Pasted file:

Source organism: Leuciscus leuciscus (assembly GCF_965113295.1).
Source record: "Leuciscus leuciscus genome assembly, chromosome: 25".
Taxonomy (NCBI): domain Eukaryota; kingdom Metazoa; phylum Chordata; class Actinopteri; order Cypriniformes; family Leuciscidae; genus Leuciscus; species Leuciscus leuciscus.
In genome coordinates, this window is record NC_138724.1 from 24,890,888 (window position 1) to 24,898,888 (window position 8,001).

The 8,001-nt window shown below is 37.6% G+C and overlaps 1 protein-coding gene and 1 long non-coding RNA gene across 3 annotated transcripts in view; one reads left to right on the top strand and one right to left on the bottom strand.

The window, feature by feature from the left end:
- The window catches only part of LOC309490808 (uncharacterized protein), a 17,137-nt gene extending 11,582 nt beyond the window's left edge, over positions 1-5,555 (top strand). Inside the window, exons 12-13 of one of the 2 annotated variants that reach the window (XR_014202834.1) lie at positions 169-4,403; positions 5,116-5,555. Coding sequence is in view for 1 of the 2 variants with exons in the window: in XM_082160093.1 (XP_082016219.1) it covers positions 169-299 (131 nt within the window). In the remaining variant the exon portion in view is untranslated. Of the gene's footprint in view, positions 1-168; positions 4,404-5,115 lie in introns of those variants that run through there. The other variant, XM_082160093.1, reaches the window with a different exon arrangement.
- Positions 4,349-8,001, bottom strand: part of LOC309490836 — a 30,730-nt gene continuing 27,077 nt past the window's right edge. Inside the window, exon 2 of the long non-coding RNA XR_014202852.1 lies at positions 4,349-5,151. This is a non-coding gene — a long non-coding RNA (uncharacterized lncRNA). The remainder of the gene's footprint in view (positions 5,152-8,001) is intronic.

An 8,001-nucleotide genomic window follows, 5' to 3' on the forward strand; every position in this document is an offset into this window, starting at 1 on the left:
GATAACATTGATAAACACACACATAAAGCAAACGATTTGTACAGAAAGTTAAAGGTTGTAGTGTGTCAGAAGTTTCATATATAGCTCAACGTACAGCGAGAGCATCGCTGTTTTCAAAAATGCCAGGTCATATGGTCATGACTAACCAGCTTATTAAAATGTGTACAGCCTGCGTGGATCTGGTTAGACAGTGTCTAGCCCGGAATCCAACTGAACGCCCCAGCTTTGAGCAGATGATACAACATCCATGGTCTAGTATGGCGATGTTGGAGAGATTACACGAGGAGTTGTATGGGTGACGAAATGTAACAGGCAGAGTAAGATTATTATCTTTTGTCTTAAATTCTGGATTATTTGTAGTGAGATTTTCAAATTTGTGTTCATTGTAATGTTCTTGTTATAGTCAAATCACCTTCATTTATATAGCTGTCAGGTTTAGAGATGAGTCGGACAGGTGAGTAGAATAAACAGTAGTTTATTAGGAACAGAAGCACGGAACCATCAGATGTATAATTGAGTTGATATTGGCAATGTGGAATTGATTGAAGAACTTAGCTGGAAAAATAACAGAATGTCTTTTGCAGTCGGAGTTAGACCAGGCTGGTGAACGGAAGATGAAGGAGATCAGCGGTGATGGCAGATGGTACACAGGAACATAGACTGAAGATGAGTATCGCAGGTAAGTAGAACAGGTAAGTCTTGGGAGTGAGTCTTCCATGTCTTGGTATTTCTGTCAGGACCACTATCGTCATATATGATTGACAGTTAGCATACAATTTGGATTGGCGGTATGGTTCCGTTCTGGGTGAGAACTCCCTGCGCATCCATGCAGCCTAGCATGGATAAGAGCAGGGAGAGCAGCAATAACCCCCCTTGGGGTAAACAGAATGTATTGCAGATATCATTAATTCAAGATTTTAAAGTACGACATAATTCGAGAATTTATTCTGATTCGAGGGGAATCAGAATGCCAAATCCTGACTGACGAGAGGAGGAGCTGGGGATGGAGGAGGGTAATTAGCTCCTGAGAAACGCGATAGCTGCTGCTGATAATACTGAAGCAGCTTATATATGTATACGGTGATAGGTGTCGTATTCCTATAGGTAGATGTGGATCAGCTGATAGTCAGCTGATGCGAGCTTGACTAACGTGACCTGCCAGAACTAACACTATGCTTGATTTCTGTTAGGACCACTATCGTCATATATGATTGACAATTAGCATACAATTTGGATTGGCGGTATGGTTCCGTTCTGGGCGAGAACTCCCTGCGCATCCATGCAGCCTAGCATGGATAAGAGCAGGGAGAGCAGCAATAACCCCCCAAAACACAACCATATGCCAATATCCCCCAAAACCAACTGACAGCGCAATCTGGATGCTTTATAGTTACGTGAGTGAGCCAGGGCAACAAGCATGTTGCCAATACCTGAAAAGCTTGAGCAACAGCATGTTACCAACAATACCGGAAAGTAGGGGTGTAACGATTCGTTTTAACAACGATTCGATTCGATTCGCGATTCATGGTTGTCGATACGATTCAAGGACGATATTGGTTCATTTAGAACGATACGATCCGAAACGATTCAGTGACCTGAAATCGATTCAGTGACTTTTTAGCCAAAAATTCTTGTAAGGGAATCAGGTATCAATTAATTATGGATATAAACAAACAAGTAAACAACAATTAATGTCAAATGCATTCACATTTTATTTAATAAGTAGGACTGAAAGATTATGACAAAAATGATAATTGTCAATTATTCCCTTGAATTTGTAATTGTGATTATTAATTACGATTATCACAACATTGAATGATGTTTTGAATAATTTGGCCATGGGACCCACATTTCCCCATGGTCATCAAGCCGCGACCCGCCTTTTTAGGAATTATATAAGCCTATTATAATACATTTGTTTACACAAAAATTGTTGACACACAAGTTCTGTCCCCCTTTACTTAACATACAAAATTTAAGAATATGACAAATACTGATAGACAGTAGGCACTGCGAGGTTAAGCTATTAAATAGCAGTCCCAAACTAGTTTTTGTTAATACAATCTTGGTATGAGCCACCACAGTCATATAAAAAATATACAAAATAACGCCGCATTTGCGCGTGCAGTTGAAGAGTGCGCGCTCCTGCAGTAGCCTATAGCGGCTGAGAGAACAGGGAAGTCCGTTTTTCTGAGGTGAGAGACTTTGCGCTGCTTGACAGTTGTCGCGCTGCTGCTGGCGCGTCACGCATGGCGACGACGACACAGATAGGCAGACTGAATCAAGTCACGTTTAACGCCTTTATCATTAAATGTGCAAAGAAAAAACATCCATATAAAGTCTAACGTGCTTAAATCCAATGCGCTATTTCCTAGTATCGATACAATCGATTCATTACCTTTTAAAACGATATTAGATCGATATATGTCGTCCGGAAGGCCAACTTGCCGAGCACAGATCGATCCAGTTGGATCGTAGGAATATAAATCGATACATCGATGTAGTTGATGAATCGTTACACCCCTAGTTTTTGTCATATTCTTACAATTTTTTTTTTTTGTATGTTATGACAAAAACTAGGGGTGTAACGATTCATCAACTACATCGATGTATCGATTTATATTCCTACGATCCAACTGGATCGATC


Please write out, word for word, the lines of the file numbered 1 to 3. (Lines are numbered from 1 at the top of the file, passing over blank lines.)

Source organism: Leuciscus leuciscus (assembly GCF_965113295.1).
Source record: "Leuciscus leuciscus genome assembly, chromosome: 25".
Taxonomy (NCBI): domain Eukaryota; kingdom Metazoa; phylum Chordata; class Actinopteri; order Cypriniformes; family Leuciscidae; genus Leuciscus; species Leuciscus leuciscus.